- Memory of childhood elections and one's first election as a voter has a determinant effect on our relationship to elections for the rest of our lives.
The project has won several awards and forms of recognition, such as the Market Research Society award for Best International Research. It has led to major impact, with the findings being used by Electoral Commissions and Governments in multiple countries to put voters back at the heart of the electoral process or amend electoral procedures to optimise voters' satisfaction and turnout. The findings have also been used directly or formally referred to by European institutions, a national Supreme Court, and a Parliament, and have been disseminated in events in prestigious arenas such as the European Parliament, UK House of Lords, French Assemblee Nationale, and assemblies of Electoral Management Bodies.
It has also led to multiple books, articles, chapters, reports, as well as keynote speeches, conference presentations, and a viable research initiative called EPO which has organised a major conference in the fields of electoral psychology and electoral ergonomics in November 2015 and continues to hold a highly successful seminar series focusing on methodological advances in electoral psychology research. At the same time, EPO is building partnerships with multiple research groups and departments in partner universities such as Columbia, McGill, Amsterdam, Leuven and more.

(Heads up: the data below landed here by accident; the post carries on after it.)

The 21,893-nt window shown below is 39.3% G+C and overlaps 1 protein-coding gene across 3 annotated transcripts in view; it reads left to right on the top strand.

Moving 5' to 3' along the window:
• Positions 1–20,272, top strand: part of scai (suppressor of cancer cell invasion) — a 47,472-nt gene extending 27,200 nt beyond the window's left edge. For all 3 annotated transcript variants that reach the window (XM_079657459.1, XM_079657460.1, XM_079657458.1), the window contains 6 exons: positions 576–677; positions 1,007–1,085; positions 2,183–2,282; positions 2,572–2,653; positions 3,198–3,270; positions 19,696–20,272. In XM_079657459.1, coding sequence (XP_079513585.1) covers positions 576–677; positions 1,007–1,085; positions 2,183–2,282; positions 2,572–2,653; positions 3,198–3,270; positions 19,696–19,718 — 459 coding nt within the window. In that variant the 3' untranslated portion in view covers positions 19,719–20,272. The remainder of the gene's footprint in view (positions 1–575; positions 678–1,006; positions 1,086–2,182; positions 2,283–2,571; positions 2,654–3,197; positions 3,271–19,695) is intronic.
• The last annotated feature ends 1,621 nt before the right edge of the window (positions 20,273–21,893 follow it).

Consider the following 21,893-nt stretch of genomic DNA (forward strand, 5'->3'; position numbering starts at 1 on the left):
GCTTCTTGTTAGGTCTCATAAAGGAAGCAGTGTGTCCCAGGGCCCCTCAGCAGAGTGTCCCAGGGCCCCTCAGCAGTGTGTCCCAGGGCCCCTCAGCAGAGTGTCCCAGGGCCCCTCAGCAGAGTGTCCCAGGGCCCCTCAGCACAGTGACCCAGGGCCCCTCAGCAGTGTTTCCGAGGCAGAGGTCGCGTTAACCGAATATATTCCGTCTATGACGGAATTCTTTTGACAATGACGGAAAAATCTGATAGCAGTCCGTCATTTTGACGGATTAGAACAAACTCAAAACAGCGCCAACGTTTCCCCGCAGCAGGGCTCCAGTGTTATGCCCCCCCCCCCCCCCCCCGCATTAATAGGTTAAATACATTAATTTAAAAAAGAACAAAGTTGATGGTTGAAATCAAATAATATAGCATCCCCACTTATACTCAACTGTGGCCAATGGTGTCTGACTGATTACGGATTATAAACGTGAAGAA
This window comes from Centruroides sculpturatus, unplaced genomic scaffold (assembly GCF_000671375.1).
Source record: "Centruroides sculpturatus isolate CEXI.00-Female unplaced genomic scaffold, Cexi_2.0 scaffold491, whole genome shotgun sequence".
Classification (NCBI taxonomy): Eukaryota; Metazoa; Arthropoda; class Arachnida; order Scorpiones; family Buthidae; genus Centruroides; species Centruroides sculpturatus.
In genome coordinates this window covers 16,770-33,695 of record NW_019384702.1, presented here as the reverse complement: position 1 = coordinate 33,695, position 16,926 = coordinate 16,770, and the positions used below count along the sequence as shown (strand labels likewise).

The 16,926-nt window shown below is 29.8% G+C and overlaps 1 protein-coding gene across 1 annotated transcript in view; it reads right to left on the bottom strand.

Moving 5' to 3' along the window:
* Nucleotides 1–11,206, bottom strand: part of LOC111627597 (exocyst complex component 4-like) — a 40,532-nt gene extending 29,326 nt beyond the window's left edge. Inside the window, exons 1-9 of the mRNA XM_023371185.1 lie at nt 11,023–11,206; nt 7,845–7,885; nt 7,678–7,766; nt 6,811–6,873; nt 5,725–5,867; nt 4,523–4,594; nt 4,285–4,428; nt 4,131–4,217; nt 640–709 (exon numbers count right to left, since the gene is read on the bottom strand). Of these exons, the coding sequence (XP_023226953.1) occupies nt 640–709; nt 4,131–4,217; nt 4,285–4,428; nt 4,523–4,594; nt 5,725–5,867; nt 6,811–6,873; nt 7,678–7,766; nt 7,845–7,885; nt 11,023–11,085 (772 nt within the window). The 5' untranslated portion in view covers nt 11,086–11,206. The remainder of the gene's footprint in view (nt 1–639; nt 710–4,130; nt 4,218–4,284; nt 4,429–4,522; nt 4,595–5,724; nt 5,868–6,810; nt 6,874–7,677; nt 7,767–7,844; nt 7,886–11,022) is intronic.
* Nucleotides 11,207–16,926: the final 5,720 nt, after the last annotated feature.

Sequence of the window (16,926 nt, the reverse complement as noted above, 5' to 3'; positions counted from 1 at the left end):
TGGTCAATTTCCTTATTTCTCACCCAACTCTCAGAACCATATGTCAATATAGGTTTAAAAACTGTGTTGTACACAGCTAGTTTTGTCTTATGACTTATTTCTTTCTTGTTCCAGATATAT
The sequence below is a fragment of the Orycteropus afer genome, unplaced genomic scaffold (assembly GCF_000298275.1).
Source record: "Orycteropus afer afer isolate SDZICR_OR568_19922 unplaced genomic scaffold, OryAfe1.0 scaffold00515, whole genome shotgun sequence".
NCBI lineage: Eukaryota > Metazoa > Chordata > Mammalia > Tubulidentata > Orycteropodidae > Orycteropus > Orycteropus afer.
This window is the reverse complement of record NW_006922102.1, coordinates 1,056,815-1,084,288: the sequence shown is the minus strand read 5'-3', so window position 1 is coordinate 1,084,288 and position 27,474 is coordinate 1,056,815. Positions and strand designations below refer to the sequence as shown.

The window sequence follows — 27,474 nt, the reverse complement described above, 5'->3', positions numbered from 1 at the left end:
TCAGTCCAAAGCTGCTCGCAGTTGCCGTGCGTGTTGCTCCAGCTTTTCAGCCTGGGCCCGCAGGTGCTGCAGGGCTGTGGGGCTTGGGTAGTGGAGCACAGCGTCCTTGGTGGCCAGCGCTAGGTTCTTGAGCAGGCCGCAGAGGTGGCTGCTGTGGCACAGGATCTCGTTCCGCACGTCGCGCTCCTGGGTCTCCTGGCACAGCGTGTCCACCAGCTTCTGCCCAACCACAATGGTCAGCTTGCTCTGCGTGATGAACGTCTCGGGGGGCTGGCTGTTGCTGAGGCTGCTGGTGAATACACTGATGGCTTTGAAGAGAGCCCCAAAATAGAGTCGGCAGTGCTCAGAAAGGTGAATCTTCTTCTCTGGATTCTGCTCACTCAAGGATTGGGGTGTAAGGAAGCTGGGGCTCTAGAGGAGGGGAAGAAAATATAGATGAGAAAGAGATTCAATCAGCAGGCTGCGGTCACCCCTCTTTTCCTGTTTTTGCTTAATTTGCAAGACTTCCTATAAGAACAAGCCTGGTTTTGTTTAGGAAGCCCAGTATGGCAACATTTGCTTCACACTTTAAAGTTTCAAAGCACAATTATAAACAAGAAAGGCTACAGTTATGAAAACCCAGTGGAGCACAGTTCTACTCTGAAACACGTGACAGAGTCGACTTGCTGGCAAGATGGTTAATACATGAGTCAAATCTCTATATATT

EPO is led by Professor Michael Bruter together with Dr Sarah Harrison and also includes numerous associate members from universities such as Columbia, McGill, Zurich, Amsterdam, Leuven, Australian National University, Milano Bocconi, Christchurch, and the Hertie School of Governance. It continues to conduct groundbreaking research in the broader fields of electoral psychology and electoral ergonomics, and to make a global impact by helping independent electoral management bodies and international organisations to put voters and their interest at the heart of the electoral democratic process.